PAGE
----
Decides to call an emergency special session of the General Assembly, as provided in General Assembly resolution 377 A (V) of 3 November 1950, in order to make appropriate recommendations concerning the situation in Hungary.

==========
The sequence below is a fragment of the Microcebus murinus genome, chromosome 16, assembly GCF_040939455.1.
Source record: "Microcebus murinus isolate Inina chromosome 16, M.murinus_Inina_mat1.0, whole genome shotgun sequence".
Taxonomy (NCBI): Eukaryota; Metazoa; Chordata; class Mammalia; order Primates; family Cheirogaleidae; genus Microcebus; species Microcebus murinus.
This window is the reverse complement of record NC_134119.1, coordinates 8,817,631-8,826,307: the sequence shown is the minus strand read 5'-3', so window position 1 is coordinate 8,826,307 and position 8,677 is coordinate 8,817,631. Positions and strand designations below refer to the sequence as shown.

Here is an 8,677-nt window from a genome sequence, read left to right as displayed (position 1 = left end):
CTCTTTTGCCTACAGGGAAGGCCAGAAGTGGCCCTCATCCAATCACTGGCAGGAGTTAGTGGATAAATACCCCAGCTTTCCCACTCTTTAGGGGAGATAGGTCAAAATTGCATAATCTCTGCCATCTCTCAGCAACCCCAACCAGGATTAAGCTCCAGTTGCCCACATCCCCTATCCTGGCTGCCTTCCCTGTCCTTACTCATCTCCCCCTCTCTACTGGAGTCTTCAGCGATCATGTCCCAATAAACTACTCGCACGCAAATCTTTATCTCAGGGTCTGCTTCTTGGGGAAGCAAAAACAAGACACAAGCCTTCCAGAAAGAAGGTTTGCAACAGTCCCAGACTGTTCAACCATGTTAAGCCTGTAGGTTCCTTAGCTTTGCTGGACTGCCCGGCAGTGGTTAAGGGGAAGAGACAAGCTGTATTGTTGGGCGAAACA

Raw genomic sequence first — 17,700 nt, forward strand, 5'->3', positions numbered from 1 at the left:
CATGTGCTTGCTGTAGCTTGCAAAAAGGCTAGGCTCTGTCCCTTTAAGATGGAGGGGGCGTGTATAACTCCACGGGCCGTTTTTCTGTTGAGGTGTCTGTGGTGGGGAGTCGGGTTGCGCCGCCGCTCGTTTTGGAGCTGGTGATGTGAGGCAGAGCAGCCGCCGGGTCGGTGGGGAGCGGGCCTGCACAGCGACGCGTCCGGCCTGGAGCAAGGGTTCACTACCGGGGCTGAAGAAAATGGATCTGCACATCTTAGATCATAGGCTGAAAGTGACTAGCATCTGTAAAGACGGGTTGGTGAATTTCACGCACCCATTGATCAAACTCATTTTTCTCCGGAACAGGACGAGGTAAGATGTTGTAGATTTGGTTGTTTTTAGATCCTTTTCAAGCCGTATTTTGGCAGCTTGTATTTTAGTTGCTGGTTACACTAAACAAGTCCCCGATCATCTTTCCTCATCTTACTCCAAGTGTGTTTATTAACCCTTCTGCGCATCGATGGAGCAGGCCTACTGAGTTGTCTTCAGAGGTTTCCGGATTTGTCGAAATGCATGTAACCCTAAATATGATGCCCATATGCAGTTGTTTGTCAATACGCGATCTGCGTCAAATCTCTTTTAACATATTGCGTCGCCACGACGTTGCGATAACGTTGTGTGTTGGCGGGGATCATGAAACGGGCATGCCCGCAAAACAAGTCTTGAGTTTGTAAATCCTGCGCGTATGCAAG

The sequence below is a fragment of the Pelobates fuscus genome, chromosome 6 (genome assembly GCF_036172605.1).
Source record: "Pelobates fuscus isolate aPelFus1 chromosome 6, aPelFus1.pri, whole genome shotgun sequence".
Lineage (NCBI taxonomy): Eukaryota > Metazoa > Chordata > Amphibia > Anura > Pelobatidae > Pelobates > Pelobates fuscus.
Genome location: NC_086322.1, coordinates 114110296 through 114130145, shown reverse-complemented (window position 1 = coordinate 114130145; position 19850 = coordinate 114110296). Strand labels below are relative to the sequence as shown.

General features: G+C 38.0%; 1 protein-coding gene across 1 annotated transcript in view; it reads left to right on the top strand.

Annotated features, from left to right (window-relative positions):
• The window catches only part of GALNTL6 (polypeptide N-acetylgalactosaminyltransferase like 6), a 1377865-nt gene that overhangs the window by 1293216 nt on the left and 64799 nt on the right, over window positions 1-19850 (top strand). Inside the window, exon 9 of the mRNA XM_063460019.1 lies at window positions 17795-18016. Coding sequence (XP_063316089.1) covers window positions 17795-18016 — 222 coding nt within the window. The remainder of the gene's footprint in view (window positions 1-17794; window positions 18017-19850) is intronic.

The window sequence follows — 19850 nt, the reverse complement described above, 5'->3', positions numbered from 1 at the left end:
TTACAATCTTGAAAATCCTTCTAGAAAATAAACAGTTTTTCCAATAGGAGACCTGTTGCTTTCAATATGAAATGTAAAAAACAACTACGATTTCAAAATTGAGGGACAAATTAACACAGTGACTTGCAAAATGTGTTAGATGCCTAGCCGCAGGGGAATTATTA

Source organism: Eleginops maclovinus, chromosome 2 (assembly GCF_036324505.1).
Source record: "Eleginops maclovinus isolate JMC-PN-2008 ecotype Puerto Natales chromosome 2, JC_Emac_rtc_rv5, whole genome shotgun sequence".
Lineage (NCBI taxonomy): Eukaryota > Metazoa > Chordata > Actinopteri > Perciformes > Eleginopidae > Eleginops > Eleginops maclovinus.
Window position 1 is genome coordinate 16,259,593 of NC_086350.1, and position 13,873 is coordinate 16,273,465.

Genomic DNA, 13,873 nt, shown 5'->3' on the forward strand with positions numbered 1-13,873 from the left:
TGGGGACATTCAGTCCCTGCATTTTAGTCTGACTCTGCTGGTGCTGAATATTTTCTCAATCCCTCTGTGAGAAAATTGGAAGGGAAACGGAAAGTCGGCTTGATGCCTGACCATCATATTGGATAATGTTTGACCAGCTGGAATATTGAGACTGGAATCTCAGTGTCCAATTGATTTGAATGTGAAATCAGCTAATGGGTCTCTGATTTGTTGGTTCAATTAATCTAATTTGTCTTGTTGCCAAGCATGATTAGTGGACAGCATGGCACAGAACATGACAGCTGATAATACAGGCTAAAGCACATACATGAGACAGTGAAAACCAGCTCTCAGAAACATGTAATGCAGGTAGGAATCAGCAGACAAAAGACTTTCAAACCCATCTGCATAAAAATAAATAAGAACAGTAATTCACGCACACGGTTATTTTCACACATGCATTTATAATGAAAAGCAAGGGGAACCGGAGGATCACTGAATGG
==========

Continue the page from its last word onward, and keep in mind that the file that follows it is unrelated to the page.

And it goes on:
From a historical perspective, there can be little doubt that the exercise of the veto by the Soviets on this occasion represented an abuse of the veto right, a fact that was clearly reflected in the Council’s adoption of the procedural resolution by 10 votes to 1 (the Soviets) in an 11-seat body, and the subsequent overwhelming vote of the General Assembly condemning the aggression. In light of that abuse, it could not be convincingly argued that the Security Council was upholding its responsibility for the maintenance of international peace and security. Even though the mere condemnation ultimately issued by the Assembly was apparently futile, and reasonably resulted from member states’ lack of political will to confront a superpower more robustly, the process gave a voice to the disenfranchised majority of UN members, and helped to retrieve some credibility for the system of collective security. [...]